But it’s true.
It is possible to find happiness, to be grateful, even after life has dealt you a crappy hand.
When you get chronically sick, what it boils down to is this:
And there is nothing you can do about it.
A life where limitations didn’t really exist, where basic functions like walking and having control over one’s body were taken for granted, assumed to always be there.
It’s easy to think about how much simpler life was before everything imploded.
So it may seem counterintuitive, a tad crazy even, that I would feel grateful for having a chronic illness.
It can change your life in so-many not-so-good ways. Boy, can it ever!
But there is a flip side to every coin: Life can also be changed in many good ways.
There was a time when any talk of gratitude about my illness, of finding the valuable life lessons, the elusive Silver Lining, anything Pollyanna-esque, would have filled me with anger and indignation.
Well-intentioned but totally-missed-the-mark comments from people like “You’re still alive, you should be grateful for that!” would leave me thinking “Ok, fair point, I am grateful for that, but I still can’t move my frigging legs! I’m 24 years old and stuck in a wheelchair. Know anything about that, huh?!”
I wasn’t grateful. I was pissed off.
It’s a natural part of the healing process, to grieve what was once there but is now gone.
But there comes a point at which we must pick ourselves off the floor and get back on the horse.
For me, that meant searching within and making a conscious choice: A choice that I would make something positive of my new normal, this new chapter in my life, despite the crap-quota of cards I was holding.
My old life was gone, replaced by something entirely unfamiliar, uncomfortable and downright painful (in every literal sense of the word), but somehow, someway, I knew I would survive.
Correction: Not just survive, I knew I would thrive.
And I have.
You are constantly challenged and it seems like you are always facing an uphill battle. Two steps forward and about a dozen back.
If I were given a choice not to have this illness, I’d gladly take it. I’m sure anyone in a similar position would do the same.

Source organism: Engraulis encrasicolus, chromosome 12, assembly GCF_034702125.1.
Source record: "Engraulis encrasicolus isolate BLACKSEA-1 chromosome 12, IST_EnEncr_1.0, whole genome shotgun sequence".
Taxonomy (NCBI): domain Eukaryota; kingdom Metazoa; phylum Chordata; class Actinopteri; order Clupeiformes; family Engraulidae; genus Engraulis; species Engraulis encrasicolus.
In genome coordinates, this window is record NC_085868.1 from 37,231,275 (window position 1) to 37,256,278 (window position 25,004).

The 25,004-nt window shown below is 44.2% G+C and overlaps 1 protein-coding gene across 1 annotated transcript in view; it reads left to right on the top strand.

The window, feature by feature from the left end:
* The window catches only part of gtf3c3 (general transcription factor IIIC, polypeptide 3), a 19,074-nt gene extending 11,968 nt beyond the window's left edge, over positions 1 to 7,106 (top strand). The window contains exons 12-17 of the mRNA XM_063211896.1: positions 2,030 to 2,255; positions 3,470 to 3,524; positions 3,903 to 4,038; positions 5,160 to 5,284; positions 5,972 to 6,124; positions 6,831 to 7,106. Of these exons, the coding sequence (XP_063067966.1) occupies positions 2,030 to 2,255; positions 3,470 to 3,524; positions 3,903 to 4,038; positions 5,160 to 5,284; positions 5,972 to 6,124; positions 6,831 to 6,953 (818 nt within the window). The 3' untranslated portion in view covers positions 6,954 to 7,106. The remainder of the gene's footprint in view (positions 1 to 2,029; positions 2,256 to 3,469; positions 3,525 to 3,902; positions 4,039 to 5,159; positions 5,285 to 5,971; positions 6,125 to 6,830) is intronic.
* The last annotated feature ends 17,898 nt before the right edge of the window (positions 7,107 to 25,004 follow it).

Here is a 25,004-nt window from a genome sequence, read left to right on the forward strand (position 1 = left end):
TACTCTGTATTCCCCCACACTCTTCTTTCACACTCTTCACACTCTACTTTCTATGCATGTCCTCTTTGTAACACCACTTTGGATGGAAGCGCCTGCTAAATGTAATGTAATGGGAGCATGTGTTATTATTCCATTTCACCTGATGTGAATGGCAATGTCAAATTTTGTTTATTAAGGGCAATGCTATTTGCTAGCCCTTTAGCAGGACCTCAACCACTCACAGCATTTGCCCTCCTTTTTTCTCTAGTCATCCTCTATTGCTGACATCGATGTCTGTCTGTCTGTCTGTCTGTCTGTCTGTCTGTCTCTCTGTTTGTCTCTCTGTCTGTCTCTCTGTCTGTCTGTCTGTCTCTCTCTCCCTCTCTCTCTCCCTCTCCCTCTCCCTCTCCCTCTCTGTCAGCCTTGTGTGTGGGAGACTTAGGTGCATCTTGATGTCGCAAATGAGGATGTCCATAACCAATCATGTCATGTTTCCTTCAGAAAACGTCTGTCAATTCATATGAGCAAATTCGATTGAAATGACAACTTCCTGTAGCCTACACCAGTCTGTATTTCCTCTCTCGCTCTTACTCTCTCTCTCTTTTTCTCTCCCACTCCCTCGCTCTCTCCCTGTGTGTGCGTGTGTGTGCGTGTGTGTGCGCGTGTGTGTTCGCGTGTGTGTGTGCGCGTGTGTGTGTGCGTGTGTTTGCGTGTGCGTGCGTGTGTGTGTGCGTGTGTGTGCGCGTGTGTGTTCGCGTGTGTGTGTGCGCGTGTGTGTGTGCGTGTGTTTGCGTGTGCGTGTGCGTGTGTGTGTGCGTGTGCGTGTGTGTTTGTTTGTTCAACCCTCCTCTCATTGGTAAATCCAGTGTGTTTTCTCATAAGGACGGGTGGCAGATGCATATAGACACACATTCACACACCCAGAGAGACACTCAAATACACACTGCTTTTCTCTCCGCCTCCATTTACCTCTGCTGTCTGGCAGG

I have grown and become a better person because of my chronic illness. It’s led me on an expedition of self-awareness and improvement, survival, love.
I’ve found a way to be happy, engaged with life, and to keep working towards my dreams, even with illness and limitation.
Instead of being constantly consumed by pain or what is lacking, I choose to appreciate what I do have:
*Extracts from my daily scribblings in my gratitude journal.
“Focus on what you have instead of what you don’t. On what’s right in your world instead of what’s wrong. On where you’re going instead of what you’ve been through.”
– Billy Cox
I’m (beyond!) grateful for the good days.
I can (most of the time!) find happiness and satisfaction even on the worst days.
This isn’t about (falsely) convincing yourself that you are Pollyanna 24/7 and everything is just awesome. I’m never grateful when crap happens to me, at least not at the time.
This isn’t about plastering a smile to your face and applying a Band-Aid to your unhappiness, pretending that everything is ok when it’s not.
This isn’t, as my beautiful friend Kelly Owens, writer at ‘A Jumble of Things,‘ so eloquently put it:
“I’m not asking you to shit sparkles and ride unicorns in rush hour every day – my plea is only for you to remember that the past is better left in the past, and present moments that may be shitty don’t have to be your prequel to the Dark Side. If you live like every day is a tragedy, every tomorrow will be too.”
To take charge over that which you still have power – thoughts, attitude, approach to life – to create a sense of wellbeing that has the ability to transcend the iron hold of chronic illness.
While the problems and obstacles don’t disappear and I don’t pretend that they don’t exist – how could I possibly? – I am so happy, so grateful, to be living this life of mine.
Even if I can’t always feel all of my limbs!
What do you feel grateful for even when you are going through a tough time(s)?
Like this post? Then share it!
All photos and content the property of Starbrite Warrior and Bree Hogan. Not to be reproduced without permission.